How is it any different under Bill C-15? If pollution and aquatic organisms are linked together, they will have to be defined. Is it a question of penalty, enforcement or liability? What exactly is your major concern?

I understand the consultation and the process. That is obvious. Apart from that, what is your concern?

Ms Simard: You are right to stress that there will be a problem with the definition of pollution in Bill C-15, but the aim of Bill C-15 is to give regulatory power to deal with the management of ballast water.

On the one side is Bill S-4, which attempts to deal with ballast water by making pollution a crime. On the other is Bill C-15, which attempts to deal with ballast water by taking preventive measures, which is not a penalty approach. It deals with the management of ballast water. That is what we support.

Senator Spivak: You prefer regulation which does not have the context of liability. However, would there still not be a cause of liability if someone wanted to sue under Bill C-15?

Ms Simard: A tribunal would probably look at international practice. At this stage, international practice does not state or attach strict liability to pollutants by aquatic organisms. The United States have elected to address it through ballast water requirements.

Senator Spivak: Are they not linking the issue of pollution and ballast water? Or in the international field, do they link the two? I am trying to distinguish between linking ballast water and pollution, and the cause of liability. I understand your concern. How strict is your objection to liability and aquatic organisms?

Ms Simard: Our objection is based on our understanding of what is done at the international level.

As Senator Robichaud raised, we have been working on this matter for only six days. Our review of international practice did not show that we should elect to attach strict liability. The federation is saying that since the marine community evolved in an international field and there is a need to be consistent, it is difficult for Canada to take the lead and introduce strict liability when other countries have not reached that stage. We would like a consistent regime.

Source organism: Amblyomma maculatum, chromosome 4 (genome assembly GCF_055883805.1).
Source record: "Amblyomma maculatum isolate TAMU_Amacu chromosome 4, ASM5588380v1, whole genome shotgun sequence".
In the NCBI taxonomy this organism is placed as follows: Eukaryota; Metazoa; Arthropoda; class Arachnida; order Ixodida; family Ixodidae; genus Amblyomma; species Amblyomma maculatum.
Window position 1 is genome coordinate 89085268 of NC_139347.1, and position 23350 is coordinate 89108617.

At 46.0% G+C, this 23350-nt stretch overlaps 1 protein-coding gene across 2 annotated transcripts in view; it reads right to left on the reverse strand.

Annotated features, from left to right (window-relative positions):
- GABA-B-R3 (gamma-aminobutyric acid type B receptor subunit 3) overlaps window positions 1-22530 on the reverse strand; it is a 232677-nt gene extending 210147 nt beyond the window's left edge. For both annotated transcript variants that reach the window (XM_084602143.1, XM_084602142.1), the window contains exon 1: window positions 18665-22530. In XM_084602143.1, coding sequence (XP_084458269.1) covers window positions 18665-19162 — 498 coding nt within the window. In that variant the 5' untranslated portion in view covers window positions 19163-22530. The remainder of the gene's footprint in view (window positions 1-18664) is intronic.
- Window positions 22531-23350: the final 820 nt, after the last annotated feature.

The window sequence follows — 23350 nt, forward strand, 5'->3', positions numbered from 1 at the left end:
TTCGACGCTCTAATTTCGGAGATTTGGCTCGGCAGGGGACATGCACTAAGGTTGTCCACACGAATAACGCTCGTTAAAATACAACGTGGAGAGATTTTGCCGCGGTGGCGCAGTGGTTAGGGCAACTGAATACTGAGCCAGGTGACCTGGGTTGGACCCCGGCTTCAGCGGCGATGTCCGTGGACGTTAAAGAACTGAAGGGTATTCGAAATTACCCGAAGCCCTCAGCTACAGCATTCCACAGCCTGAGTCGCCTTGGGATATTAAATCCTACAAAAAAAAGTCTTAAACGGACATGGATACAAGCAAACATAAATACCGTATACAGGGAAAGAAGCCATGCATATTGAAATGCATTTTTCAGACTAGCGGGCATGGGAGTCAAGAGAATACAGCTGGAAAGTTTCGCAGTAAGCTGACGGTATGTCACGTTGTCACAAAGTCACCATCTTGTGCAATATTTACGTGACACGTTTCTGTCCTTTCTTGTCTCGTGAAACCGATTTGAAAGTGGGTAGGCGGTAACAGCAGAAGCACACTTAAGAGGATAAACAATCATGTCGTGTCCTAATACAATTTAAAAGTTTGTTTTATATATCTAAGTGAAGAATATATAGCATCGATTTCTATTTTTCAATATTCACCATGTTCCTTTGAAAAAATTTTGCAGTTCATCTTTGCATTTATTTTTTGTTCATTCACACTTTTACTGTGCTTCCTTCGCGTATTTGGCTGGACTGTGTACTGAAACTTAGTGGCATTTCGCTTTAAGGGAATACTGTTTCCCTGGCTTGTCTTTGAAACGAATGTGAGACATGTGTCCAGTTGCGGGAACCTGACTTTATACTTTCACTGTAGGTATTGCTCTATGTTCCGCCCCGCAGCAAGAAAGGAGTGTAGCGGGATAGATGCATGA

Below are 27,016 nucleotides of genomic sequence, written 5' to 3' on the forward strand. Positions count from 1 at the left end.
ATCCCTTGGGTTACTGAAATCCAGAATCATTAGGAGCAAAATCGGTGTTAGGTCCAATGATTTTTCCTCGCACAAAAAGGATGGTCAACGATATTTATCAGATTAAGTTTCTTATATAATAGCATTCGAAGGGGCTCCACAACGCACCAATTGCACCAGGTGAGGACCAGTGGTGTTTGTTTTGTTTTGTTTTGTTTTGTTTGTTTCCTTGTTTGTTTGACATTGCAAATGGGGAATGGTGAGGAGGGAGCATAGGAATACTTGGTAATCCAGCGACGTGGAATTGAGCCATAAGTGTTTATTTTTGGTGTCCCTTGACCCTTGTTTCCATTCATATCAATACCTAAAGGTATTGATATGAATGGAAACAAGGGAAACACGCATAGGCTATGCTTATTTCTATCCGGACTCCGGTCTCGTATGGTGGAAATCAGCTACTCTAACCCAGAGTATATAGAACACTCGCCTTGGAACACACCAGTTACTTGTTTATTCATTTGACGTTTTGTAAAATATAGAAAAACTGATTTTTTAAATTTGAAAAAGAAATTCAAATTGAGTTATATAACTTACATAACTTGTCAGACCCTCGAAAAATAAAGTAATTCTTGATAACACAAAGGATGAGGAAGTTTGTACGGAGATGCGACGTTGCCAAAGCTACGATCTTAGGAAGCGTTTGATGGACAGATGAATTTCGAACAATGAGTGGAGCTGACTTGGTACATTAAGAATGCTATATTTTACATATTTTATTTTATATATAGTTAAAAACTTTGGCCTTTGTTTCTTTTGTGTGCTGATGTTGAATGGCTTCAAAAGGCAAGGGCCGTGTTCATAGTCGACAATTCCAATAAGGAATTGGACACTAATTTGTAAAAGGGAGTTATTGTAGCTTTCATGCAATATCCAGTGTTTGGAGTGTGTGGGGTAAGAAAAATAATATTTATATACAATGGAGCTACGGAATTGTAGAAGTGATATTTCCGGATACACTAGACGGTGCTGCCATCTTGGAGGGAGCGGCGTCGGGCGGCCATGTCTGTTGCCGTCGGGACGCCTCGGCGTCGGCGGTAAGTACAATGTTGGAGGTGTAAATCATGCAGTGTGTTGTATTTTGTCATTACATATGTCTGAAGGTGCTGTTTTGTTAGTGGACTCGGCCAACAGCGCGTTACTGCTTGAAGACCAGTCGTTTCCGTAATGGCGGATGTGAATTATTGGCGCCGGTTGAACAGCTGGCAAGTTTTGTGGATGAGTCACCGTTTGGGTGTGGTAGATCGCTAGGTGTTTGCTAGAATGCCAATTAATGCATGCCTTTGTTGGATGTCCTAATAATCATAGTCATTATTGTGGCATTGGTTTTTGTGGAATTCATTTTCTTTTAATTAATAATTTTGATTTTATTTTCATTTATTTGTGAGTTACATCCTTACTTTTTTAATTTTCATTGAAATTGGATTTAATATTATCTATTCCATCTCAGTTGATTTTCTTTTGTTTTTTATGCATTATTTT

Senator Spivak: In other words, if there is to be liability, you want it to be decided in an international forum. You are not necessarily opposed to liability; you simply wish it to be through an international forum. Do I have that right?

Ms Simard: We would like it to reflect international practice. An international forum is the result of national legislation pulled together.

Senator Angus: Your organization supported Bill C-58. You examined it carefully and made representations. You were comfortable with Bill C-58 before Parliament prorogued.

Did you see the press release that accompanied Bill S-4?

Ms Simard: Yes, we did.

Senator Angus: Is it correct to say that the press release represented the bill as being substantially the same as Bill C-58?

Ms Simard: Yes, I believe that is correct.

Senator Angus: Is it also not a fact that the underlying principle of this bill is to help Canada get into line with its trading partners and have uniformity of international maritime law in these three areas -- limitation of liability, the fund convention and the liability convention as regards pollution?

Mr. Lantz: Absolutely.

Senator Angus: Did you have a chance to read the speech I gave in the Senate on the second reading of Bill S-4?

Ms Simard: Yes, I did.

Senator Angus: I would like to read you a paragraph. I said the following:

As far as I can determine, the principles of this legislation are not in any way controversial, nor in dispute amongst Canadians. On the contrary, the legislation is long overdue, long awaited and much needed by Canada's maritime industry.

Do you agree with that?

Mr. Lantz: Yes.

Senator Angus: However, you have now come here and raised a point, so obviously there is some controversy about Bill S-4 in the industry; is that right?

Ms Simard: Yes.

Senator Angus: As I understand you, Ms Simard, you are saying there has been introduced in Bill S-4 something that has nothing to do with uniformity of international maritime law; is that correct? In fact, it is something quite out of sync with the principles of the bill; is that right?

Mr. Lantz: Yes, absolutely.